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The board of regents of the Univer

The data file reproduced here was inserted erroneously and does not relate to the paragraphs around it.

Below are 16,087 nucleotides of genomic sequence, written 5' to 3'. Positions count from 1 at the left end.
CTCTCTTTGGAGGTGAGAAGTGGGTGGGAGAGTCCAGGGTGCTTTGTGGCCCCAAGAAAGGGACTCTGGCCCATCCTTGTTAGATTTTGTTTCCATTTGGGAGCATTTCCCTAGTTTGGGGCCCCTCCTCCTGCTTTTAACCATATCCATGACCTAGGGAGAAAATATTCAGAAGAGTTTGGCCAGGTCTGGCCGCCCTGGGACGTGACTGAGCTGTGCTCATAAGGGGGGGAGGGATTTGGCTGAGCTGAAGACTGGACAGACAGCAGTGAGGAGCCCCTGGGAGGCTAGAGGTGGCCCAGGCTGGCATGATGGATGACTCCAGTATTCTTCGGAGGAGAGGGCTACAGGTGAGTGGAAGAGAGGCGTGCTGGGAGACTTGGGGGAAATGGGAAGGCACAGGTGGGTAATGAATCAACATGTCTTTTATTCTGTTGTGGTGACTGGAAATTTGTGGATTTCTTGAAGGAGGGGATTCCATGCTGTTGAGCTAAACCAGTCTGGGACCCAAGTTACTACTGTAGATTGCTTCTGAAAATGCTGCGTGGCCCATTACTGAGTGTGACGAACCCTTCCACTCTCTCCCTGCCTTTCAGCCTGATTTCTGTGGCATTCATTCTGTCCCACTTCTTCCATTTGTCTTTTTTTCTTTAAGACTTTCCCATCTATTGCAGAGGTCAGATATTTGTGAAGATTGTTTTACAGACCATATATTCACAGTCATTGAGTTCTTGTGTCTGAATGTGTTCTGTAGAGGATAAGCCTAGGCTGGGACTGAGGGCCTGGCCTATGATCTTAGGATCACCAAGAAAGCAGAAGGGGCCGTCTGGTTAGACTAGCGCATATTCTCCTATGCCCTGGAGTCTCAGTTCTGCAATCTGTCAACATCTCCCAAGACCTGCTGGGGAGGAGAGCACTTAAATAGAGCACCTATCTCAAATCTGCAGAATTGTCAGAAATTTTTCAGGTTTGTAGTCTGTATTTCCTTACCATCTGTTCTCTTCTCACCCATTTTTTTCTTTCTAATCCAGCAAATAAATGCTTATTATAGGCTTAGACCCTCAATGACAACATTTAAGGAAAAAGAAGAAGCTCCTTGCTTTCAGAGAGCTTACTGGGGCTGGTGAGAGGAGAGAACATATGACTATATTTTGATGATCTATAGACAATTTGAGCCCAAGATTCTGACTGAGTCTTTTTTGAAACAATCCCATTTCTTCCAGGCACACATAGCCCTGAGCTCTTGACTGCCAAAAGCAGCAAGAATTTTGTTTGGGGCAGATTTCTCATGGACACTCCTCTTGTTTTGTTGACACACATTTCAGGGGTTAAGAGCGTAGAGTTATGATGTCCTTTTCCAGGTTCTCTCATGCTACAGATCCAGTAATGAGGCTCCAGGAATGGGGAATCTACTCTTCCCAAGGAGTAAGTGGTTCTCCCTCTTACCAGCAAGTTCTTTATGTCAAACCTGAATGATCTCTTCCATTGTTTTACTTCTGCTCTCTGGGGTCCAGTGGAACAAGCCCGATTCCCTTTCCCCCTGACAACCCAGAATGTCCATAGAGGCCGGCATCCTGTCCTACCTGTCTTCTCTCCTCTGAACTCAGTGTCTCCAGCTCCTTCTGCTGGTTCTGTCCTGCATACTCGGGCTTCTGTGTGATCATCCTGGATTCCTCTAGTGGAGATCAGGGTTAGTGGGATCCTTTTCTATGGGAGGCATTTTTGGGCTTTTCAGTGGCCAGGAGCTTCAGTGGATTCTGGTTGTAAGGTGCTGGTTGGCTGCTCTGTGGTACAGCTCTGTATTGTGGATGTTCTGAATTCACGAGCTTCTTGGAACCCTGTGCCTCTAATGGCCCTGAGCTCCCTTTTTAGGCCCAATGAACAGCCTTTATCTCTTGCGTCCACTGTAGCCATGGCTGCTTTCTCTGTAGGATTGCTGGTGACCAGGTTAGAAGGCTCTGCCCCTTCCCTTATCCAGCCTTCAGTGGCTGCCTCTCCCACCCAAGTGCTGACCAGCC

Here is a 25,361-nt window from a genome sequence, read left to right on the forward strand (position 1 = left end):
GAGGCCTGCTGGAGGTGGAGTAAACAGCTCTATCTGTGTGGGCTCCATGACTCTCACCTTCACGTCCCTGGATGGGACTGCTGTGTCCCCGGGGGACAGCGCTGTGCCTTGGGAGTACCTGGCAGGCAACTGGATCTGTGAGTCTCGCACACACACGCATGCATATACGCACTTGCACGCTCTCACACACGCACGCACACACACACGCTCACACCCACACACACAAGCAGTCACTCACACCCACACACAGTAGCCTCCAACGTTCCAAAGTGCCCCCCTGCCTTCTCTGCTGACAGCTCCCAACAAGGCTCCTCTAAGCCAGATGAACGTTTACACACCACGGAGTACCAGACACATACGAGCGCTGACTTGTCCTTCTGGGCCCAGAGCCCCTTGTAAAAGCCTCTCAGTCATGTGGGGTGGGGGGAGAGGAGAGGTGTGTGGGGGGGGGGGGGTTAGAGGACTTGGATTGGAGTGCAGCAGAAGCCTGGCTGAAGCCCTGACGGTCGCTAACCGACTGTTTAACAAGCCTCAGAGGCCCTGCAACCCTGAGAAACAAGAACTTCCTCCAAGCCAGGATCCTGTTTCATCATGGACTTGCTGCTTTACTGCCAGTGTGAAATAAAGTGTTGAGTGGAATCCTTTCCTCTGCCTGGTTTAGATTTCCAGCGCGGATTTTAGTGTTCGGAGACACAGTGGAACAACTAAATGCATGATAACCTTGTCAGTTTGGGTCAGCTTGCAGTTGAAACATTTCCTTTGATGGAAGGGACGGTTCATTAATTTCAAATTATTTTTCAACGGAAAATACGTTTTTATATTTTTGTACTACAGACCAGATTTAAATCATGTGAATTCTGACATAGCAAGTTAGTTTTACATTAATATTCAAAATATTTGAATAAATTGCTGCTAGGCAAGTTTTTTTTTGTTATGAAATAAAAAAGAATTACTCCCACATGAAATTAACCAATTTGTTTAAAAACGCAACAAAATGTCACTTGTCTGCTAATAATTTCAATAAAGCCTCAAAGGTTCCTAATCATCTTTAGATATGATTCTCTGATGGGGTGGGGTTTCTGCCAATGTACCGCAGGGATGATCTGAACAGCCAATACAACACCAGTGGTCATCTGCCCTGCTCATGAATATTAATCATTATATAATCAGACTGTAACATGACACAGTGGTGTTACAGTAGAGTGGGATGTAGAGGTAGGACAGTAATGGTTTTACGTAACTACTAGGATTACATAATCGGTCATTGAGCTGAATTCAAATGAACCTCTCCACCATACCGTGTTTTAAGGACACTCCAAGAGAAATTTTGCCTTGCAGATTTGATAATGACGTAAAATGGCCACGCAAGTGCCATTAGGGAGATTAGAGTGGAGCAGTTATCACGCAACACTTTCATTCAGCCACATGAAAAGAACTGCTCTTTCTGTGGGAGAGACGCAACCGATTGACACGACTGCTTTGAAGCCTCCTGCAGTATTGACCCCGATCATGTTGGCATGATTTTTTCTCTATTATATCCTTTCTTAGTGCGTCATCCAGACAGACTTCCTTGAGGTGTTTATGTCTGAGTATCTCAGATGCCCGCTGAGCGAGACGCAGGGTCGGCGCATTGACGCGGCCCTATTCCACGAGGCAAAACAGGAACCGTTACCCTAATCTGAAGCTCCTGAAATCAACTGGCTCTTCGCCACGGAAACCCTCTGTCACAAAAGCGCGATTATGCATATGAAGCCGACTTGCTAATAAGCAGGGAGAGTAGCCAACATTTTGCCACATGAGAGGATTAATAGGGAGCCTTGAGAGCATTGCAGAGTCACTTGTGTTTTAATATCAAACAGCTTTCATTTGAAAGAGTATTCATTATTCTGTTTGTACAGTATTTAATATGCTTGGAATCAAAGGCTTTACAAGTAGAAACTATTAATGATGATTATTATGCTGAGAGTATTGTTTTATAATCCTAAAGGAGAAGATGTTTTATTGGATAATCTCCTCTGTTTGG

sity of Minnesota is urging an imme diate special session of the legislature to provide additional funds for the university next year. Governor Burn quist hesitates to call a special session, which would probably pass a tonnage tax bill. The governor would also have to explain why an additional tax burden is necessary when taxes at present are far higher than at any previous time. The Sound Government association, with a $1,000,000 campaign fund to oppose the Nonpartisan league, is mailing out free copies of its. official organ, "Minnesota Issues," to every farmer in the state. The paper con tains the usual lies, half truths and misrepresentations about the farmers' organization. State headquarters of the S. G. A. have been established in the Exchange Bank building, St. Paul. Organized labor in Minneapolis is promoting a co-operative creamery company to distribute pure milk to its members. This step was taken sifter the conviction of four of the biggest milk companies in Minneapolis for watering milk. News Notes From Everywhere MINNESOTA HE- Working People's Nonpartisan Political league of Minnesota won a sweeping victory in its firgf contest ofl920, the St. Paul city primaries William Mahoney, labor candidate for mayor, received 10,903 votes, as against 8,995 for Hodgson,, tlie present mayor. Guttersen, candidate of the St. Paul Pioneer Press and Dispatch)^ ran last. The Working People's Non partisan Political league indorsed four candidates for the city council. These four candidates were the four high men in afield of 25 candidates, of which the high 12 were nominated. The victory was won despite every at tempt to split the labor forces, false accusations that Mahoney and other labor candidates were Socialists, etc. Mahoney's victory in the primaries means almost certain victory for farmer-labor forces throughout the state, because it shows that labor men will "stick" as well as farmers. The strength of the labor movement was demonstrated in the city election at Rochester, Minn., the labor league making practically a clean sweep. NEBRASKA Edwin W. Reed, prominent farmer and stockman of southwestern Nebras ka, was indorsed for congress by the Nonpartisan league fifth district con gressional convention. The sixth dis trict convention indorsed James Elliott of Scotts Bluff for congress, but as he was unable to make the race J. D. Ream of Custer county was chosen. George C. Porter, attorney and farmer of Morrill, who was indorsed by the Nonpartisan league state convention for attorney general and who has filed on the Republican ticket, has decided not to withdraw from the primary race but to "stick." The decision by the state supreme court holding that the administrative code bill passed by the last legislature must be submitted to the voters under the referendum has thrown the entire governmental machinery of the state in turmoil. Governor McKelvie put the code bill into effect as soon as a district judge held the Referendum petitions void. The cost to the state of the referendum and temporary operation of the code bill will not be much short of $500,000. Nebraska farmers are up in arms over the proposed increase in the tax able values of farm land. In some counties the increase value wiH be mare than 200 per cent and some county assessors say they will' ignore the ordersof t&e state autijorities. O. Bfc Thornason, League lecturer, has held some splendftt meetings the last two wedra. At Gothenburg^ DfLw son county, Leaguers had a band, out, a hall decorated and more than 500 persons present. G. W. Reed of Ottawa, 111., former ly of Nebraska, writes that he is 93 years of age and that as he is too old to work he has nothing to do but "talk Nonpartisan league." Nonpartisan league members in dorsed candidates for the legislature in more than half the counties of the state and also entered county politics in several counties. NORTH DAKOTA Throughout the state Leaguers are taking advantage of the new county organization plan and are also indors ing tickets of candidates for county offices. In counties in which organ ized labor is represented these in dorsements are being made by joint action of the farmers and labor men. It is apparent that a large majority of the counties will have county tickets which will prevent any future jug gling with county taxes in an effort to reflect discredit upon the League. The state immigration department is preparing films showing North Da kota wheat from the time it is sown, through the Drake mill into bakeries and cracker factories. Similar films will tell the story of North Dakota cattle. E. E. Wands of Lisbon, N. D., veter an of the World war, has been ap pointed by Governor Frazier on the board of trustees of the state soldiers' home. National banks of Fargo have start ed suit to enjoin state officials from collecting special taxes provided by the 1919 legislature. Immigration officials of the North ern Pacific railroad report an increas ed movement pf eastern farmers to North Dakota. Carload lots of flour from the state owned mill at Drake were put in by 15 different cities and towns within the last week. IDAHO The Idaho Power company is at tempting to raise its rates for pump ing irrigation water 60 per cent. The hearing is before the public utilities commission and has developed some startling facts, among them being that the Idaho Power company bought sev eral thousand dollars' worth of Liber ty bonds which they later sold at a dis count. This discount has been charg ed up to "maintenance" and now high er rates are asked because mainte nance, charges have increased. The Mountain States Telephone & Telegraph company^ which admitted defrauding the state*out of thousands of dollars. in taxes, at the time the government took over the wires, has now brought suit against the state in an effort to have the taxes cut down. Li the meantime, although, the matter has been brought to the attention of the attorney general and other au thorities, there has been no attempt Whatever to force the phone company to pay these baek taxes. Farmer-labor massmeetings con tinue to attract thousands. At a re cent meeting held in Idaho Falls more than 1,800 people crowded into a hall, while several hundred stood outside clamoring for admission. The enthu siasm manifest at these meetings pre sages victory, for democracy this year. TonicS"Heaves j* A run-down, e)uraisb«'*haevay" horse eao'tdo Its fnfl •hare of wovfc. 'Aim op tab system, «ore the-H«evee aod I iMihodvfer* I ADVERTISEMENTS Buy Nowl Today! Oreeir Bttmc? From This announcement I a limited time only we offer highest grade extra heavy barbed wire-nut purchased bras- at less than the cost of wir«4 point bubs tal.ong spaced3 in. acsrt. OretBilj p»int »eeept«d Uy the Government's Cbemilbru Mm reels containing 760 ft. each weicht per reel 68 lbs. Ordar Lot HO.2-PX109. 2-PX101 Price-in lots of or more) per z-pxiro Price in lots of (50 reesl" or more) per reel. fl.M Per Reel HARRIS BROTHERS CO., D*pt,.PX- 307 3Sth and Iron Streets CHICAOO NO. 97 Brass Trimmed Team Harness, $69.95 ELM DRIVE FARM Home of Registered POLAND CHINA HOGS Young stock for sale for breeding purposes, also bred gilts. If interested look up the matter. PRIVATE SALE ON THE PLACE Those desiring to produce a better and bigger hog—of the half-ton class—call or write J. H. KULENKAMP worth! ta fail value in work or Fleming's IDmosey. donor. A Tonic Hmvi Powdar* nmylwk, IMm rs 'I back. Writ* I FLEMING BROS., Chemist* 834 MMk V«rtta, Calcao. MM* WONDERFUL PHOMOBBIPH Bin ts oar Saw Stylet. D. l. Pbooograph—^h« latest Improvement—without to bom. Toe lightest, mostdoxabto andoompaofpxaetfcalphohogr&plLevar produced .ft lsbean im») iwytgigrauitiwvwinvu wum 4.. .. diaphragm, which mkM perfect reproductions of all kinds of band pisfeer, talking piscaa. Instrumental, orehastra, vocal, .Up to 7 In. and plays them properly.. This __ machine is simply wonderful—nottcbe compared with any other'ofill*kihd. Wuj give you mot* entartalnmenttbananythingyoueverowned. Strong and durable. Small andpompactwith no parte to get out of order. EVEflTMACHINE REGULAIEBAHD TESTED befort It lewe the factory and guarantaed-in tvsry way. A ml phonograph,, not artoy, yet small.and light enough to be carried- to. campo, excursion*, etc. Give* a clearness and vol* roe, of tone npt.snrpajssed fcy .njost htgh^prfoeA instruments* h—m4 mwi Utl tcv far tect I miv* morVtb*ad*u«M«dwtth li» Muf. miltkHantnuuMl). IrsnslayearfrU&dtill ttn. rtails Rsjpra, Omo 8«r4o, 0. FREE TO YOU-SEHD NO MONEY Dame and we will send you 24 of our Art Pictures to dispose of on special offer at 2&o each. Send us th« $0 yon collect and for your trouble wo will send this new Improved E. D. L. Phonograph and a selection of 6 records, free for your trouble. Yon can dispose ot pictures and earn this great machine and the records in a few hours' time. Address B. O. LIFE, 337 W.MadtaonSt. CHICAOO Made of 12 eau belt p«i for wire protection Pat anta» Price in carload lots (£25 reels or more) per reel. mm Price-in Jot* ot (25 reels or more) perreet (US z*xn» PKceffe !otsoft!e*»Uwn 25 reels) per reel. fl.7 A epedal bargain, one that you can order direct from this ad. This Is one of the neat est values we have ever offered and we are receiving orders from all parts of the coun try. Order at once if you want prompt service. Send No Money Just mention No. 87 and we will send the harness C. O. D., subject to inspection. The $$9.95 and charges, you pay the agent, after you have received the goods and find them to be perfectly satisfactory. If for any reason you would be dissatisfied after you have looked them over, return same to us and we will pay all charges. Bridles—%-lncti, short check, spotted front and nose band, brass rosettes and long flat side checks, tines -—1-inch, 18 feet, with snaps. Hemes—No. 92, red Steel bound with brass balls, bolt style. Cooper's Joint** ed clips. Traoes—l&-lnch, 6 feet long, double and stitched with Cooper's jointed clips on front end, 6-link heel chains clipped on back end. Pads- Heavy harness leather, felt lined, row of brass spots on each edge, 1 %-inch adjustable market straps fastened to ring on trace. Baek Straps—1-Inch, with safe on hip and trace carriers. Breeching—Heavy folded, with layer, %-inch side straps and snaps. Hip Straps—%-inch, 3-ring style, wide safe and row of spots, brass buckle shields on buckles. J--*^ %-lnch collar tie straps), $69 KNIGHT MERCHANDISE CO. (South Side Harness Co.) Dept. 54, Monroe, Wis. TELEPHONE AUTO 779034 R. 1. SOUTH ST. PAUL. MINN. PAGE NINE Mention the Leader When Writing Advertisers PURE EXTRACTED ALFALFA HONEY Thick, rich and delicious. Case of two 60 pound cans, |24. One 60-pound can, $12.60. Circular free. (I am a strong League member.) G. A. KOGER, Meridian, Idaho.